On April 20, 1892, Sheriff Kelley of Cheyenne, Wyoming, sent out “gilt-edged” invitations to the hanging of Charles Miller (aka “Kansas Charley”) on April 22 at 11 a.m. at the county courthouse. Kansas Charley, born Karl Muller, began his sad life on November 20, 1874, in a dark Manhattan tenement crowded with German and Irish immigrant families.
Charley’s mother died when he was five, and following his father’s suicide not long afterwards, Charley was put with his two brothers and a sister in the New York Orphan Asylum. From then on the siblings generally did well, traveling west on the orphan trains to live with decent families. Charley never adjusted. Besides having a somewhat romantic temperament, he was cursed by enuresis (incontinence), a distressing condition that humiliated him and made settling in with surrogate parents virtually impossible.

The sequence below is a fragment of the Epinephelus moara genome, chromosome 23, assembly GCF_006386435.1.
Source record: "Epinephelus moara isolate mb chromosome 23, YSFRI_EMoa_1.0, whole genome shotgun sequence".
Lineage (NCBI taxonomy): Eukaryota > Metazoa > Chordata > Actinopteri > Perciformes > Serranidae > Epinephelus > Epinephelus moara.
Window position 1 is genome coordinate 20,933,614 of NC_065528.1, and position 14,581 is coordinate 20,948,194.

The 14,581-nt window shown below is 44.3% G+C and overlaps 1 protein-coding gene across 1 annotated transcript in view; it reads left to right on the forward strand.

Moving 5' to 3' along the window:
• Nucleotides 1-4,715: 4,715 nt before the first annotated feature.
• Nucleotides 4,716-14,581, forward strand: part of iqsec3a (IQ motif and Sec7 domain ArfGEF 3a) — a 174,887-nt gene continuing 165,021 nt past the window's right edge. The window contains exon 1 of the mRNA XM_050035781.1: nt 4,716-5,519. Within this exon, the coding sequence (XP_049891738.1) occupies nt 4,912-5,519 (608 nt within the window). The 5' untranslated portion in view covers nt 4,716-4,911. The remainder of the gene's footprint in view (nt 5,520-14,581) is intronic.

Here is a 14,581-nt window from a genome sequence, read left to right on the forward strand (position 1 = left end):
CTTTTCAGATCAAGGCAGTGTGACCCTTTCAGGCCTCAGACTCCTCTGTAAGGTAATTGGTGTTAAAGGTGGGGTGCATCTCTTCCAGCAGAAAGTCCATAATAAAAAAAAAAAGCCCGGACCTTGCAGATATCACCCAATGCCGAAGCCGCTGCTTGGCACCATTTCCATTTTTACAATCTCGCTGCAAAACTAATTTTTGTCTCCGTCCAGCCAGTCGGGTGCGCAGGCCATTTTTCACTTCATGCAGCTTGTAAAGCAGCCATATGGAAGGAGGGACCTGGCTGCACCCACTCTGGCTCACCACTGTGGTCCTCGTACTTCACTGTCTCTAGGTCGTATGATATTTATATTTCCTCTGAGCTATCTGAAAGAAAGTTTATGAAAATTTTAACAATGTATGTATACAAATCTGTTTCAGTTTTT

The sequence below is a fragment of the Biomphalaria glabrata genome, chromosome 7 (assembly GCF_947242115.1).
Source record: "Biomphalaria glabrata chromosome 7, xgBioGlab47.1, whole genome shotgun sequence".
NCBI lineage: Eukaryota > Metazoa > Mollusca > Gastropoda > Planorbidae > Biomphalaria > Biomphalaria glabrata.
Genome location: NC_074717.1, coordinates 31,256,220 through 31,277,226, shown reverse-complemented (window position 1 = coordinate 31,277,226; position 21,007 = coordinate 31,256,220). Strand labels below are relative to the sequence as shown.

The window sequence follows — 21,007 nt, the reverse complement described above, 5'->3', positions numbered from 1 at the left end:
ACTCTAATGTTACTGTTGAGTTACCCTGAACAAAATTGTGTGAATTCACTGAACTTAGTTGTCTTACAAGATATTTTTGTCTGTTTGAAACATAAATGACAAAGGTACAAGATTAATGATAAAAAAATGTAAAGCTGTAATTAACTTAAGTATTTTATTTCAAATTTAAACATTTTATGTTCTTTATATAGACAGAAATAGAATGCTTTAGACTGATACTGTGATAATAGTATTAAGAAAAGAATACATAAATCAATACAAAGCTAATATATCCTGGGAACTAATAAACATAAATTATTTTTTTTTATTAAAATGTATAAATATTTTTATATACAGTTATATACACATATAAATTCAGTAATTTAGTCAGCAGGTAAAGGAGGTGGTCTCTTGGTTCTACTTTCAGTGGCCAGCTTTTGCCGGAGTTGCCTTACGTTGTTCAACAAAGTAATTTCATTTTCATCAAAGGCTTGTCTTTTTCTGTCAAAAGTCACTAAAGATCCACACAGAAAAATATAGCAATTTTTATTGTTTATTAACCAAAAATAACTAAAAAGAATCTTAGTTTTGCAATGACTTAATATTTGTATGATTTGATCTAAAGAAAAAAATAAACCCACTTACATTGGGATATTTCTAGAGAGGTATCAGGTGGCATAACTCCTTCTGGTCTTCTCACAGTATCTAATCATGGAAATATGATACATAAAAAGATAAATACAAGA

Always hungry and longing for decent clothes, Charley took to hopping freights. In September, 1890, he found himself in a Union Pacific freight car full of lumber with two middle-class boys out for adventure, Waldo Emerson and Ross Fishbaugh. With no real explanation ever given for his actions, Charley shot both young men in their sleep and left the train in Hillsdale, Wyoming. Disturbed by what he had done, Charley confessed to his brother Fred in Kansas and turned himself in to the police.
The trial was controversial, complicated by political and feminist interventions. Author and professor Joan Jacobs Brumberg lays out these issues clearly and pleads for a more enlightened treatment of juvenile offenders in the contemporary court system.